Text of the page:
It is always important to reinforce our commitment to the journey of faith. There is no greater act of emunah than living a spiritual, holistic life in an often chaotic, fragmented world. The famous words, “K’doshim tih’yu – You shall be holy,” are not a call to be transcendent, angelic beings, lofty and perfect, completely beyond the struggle innate to the human condition. This is not permission to deny our humanity and restrict our sense of self. This is a calling to be human, to be the ultimate human, to bring transcendence and spirituality into this world. We don’t aim to escape this world; we aim to transform it. K’dushah is not transcendence or escapism; it is the meeting between the transcendent and the immanent. This is the journey of faith, where each individual must embark on a quest for internal and objective truth, where we must leave the comfort of the known and travel toward the infinite, toward the future we know we are destined for, toward our own personal and collective purpose. There are five stages in this journey of faith:

  1. Emunah P’shutah

The first stage that we experience in life is emunah p’shutah (simple faith). If you take a two-year-old child on a walk in the park, all he experiences is life itself. He’ll point at the birds and the trees and exclaim: “whoah!” Or he’ll point at the grass and shout, “Look at that!”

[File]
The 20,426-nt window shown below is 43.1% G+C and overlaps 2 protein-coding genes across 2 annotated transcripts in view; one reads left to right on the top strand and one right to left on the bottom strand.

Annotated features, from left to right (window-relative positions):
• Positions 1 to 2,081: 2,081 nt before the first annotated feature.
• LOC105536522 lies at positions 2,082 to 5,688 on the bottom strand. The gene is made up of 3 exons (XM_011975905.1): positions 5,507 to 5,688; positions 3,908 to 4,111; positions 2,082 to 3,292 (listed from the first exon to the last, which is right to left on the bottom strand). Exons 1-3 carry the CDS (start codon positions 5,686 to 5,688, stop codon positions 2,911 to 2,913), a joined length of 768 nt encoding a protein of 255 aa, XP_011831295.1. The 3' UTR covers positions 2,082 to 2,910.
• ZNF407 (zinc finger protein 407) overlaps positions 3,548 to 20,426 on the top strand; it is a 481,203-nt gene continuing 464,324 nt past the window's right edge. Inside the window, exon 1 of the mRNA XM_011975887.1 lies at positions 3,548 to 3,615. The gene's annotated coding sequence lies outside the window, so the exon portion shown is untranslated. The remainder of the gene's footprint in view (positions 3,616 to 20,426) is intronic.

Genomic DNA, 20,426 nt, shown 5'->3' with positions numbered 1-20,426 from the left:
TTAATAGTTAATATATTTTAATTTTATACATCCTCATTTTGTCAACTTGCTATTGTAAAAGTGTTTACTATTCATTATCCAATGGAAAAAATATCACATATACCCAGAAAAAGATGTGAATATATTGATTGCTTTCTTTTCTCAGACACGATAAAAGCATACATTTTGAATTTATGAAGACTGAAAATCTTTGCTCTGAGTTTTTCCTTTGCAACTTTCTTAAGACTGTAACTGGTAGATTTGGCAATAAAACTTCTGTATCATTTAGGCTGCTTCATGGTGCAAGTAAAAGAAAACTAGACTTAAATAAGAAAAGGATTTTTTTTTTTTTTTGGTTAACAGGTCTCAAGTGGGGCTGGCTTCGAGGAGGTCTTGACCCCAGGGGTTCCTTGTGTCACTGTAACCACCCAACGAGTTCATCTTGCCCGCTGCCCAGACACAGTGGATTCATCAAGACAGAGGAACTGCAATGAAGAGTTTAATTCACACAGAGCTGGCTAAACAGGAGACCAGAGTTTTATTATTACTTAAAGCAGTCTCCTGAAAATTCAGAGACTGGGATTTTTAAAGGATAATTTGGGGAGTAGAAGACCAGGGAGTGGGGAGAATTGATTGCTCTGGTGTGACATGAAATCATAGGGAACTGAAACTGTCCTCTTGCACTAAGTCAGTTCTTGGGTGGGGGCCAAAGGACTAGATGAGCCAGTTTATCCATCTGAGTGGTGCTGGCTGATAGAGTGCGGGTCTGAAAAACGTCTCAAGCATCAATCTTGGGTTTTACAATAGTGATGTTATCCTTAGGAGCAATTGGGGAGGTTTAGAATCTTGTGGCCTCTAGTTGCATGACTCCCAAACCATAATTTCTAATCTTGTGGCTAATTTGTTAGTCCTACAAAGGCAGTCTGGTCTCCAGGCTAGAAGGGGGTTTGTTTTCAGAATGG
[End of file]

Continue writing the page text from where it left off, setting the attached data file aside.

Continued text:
He doesn’t yet have a categorized mind, so he doesn’t give names to anything; he simply sees reality as it is. At this stage, we experience life with no questions, and no options – everything is simply pure, true, and beautiful.

  1. Blind Faith

Then, we learn how to speak, and the world suddenly becomes a mystery. We walk around in wonder and confusion; we have questions and we’re learning to communicate. If we’re taught to believe in Hashem, we do. Not because we have any reason to, but because our parents or teachers tell us that Hashem loves us, that He created us, that He cares about us, and that “He gave us this delicious cookie as a present.”

As we grow older, we are taught increasingly complex ideas: Hashem sees everything we do; Hashem can forgive, Hashem gives us challenges. However, we are still at an age where we accept these facts at face value, believing them because that’s what people tell us is true. At this stage, belief is obedience, not something we’ve discovered.

  1. Experiential Faith

However, when we reach a certain age, we begin to want more. We want to meet Hashem and to talk to Him. We want to genuinely, deeply believe in Him, but we struggle, as it’s hard. If only we could see Him, touch Him, or even hear Him, then we’d believe! We just want some indication that He’s here, watching and caring, just as we were told growing up.

Every once in a while, a “coincidental” encounter with Hashem, the sublime, occurs. Maybe our life was saved, maybe we just made our flight, or just missed it – and later heard it crashed. Maybe we found our soul mate, did well on our test, or got our dream job. Maybe we had our first child, our illness was cured, or we won against all odds. Maybe we were just in the exact right place at the exact right time.